I particularly like the pattern in the one you are knitting at the moment, and someone says earlier, the white shows up the pattern well.

    I thoroughly enjoy reading your weekly posts, and like the variety of topics, hope 2017 is a more healthier one for you, Happy New Year, Karen

  • Annie

    I can only repeat the appreciation and best wishes, so I won’t, but you might enjoy this comment:

    Your sky is close to what we call in New Mexico a Sangre de Cristo sky, often seen in the Sangre de Cristo range of the Rockies, meaning blood of Christ.

    Somehow this can make one look twice at such a sky, so watch your step!

  • =Tamar

    Happy Christmas! That is a very suitable pattern for the time, too, with all those trees.

  • Gordon

    Hello everyone, and thanks for all the comments, kind words and good wishes.

    Tell you what, let’s do it all again next year!

    Happy Christmas from Gordon and Margaret

  • Jane

    Happy Christmas to you and Margaret, and thank you so much for all the knitting and the chat this year, it has been wonderful. This gansey is a beautiful, beautiful thing. Take care!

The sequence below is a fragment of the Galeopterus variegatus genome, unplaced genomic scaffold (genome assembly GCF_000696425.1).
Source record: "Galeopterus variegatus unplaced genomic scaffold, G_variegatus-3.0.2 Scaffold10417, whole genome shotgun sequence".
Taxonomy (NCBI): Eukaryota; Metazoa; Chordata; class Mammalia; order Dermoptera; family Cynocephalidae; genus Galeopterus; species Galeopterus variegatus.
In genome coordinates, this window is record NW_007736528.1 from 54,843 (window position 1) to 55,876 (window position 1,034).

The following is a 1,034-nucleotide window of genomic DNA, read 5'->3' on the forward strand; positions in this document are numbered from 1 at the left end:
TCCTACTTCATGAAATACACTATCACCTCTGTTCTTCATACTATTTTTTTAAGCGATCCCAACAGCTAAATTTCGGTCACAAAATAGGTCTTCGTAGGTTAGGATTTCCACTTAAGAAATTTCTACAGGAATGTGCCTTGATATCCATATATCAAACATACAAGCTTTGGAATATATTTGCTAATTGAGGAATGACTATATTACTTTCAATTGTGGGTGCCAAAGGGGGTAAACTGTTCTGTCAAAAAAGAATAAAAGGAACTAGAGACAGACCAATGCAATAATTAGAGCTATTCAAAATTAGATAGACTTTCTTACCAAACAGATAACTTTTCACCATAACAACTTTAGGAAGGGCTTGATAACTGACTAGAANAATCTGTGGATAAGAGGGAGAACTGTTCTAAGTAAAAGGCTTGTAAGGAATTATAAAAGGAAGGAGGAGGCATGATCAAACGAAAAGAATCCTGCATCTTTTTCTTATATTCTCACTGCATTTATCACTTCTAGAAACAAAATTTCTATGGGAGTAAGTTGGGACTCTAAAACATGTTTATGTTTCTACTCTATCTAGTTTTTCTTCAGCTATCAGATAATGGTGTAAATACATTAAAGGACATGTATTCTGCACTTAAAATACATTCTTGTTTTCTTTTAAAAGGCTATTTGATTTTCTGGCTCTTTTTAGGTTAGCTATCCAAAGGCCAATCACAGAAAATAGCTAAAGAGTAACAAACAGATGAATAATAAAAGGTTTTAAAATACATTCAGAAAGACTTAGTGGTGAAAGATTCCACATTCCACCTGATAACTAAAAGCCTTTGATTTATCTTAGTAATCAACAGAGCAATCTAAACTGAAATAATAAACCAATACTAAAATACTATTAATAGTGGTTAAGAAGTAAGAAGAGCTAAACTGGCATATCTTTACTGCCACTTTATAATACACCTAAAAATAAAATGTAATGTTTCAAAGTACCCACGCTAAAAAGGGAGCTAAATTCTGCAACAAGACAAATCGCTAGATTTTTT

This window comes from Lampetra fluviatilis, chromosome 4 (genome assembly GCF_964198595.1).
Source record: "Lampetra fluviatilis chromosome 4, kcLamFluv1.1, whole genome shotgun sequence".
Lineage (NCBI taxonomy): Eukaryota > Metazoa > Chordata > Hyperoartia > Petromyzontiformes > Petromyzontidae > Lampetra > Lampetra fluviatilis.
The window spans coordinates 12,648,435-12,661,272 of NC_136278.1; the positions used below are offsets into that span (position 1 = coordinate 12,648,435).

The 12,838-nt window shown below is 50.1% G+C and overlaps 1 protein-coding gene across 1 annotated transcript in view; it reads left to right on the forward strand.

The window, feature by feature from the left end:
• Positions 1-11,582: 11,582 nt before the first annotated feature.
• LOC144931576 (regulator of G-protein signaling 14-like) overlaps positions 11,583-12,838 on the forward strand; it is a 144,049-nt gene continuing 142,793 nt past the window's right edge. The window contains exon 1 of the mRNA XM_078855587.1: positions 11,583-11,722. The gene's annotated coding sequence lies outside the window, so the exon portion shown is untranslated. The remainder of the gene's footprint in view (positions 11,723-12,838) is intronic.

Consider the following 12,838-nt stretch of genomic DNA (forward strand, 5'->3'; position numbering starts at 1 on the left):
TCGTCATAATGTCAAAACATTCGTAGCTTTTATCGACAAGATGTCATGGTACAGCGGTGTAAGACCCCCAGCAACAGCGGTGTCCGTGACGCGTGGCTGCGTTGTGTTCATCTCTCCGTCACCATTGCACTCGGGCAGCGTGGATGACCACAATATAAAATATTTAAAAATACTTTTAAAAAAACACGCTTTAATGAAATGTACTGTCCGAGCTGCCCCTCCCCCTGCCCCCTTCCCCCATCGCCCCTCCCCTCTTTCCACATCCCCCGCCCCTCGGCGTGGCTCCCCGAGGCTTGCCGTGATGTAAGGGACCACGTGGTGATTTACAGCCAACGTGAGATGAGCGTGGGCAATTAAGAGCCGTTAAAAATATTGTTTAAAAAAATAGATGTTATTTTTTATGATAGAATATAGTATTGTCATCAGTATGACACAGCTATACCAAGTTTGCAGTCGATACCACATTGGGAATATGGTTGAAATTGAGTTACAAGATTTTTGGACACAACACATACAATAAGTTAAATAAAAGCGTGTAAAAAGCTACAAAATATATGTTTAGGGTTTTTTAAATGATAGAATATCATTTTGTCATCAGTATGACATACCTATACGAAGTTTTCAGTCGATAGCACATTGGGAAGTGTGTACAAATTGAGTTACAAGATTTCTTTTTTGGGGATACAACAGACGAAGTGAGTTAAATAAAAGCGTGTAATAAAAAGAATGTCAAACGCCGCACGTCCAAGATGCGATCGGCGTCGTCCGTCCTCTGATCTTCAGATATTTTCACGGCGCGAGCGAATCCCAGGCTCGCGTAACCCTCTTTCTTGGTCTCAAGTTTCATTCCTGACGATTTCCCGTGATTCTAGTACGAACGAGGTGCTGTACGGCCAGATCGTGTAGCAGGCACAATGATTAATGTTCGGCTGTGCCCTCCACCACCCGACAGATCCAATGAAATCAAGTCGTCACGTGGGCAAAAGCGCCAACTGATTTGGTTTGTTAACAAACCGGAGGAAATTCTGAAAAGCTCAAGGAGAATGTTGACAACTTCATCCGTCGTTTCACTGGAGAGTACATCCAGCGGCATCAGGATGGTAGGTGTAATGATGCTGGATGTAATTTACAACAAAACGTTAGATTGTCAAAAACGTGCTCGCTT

• Judit M./Finland

    Many thanks Gordon and Margaret for this blog !

    May this holiday season be so special and the magic of Christmas fill your hearts all year long.

  • Gordon

    Hello again. As ever, Charles Dickens said it best:

    “[Scrooge] had no further intercourse with Spirits, but lived upon the Total Abstinence Principle, ever afterwards; and it was always said of him, that he knew how to keep Christmas well, if any man alive possessed the knowledge. May that be truly said of us, and all of us!

    And so, as Tiny Tim observed, God Bless Us, Every One!”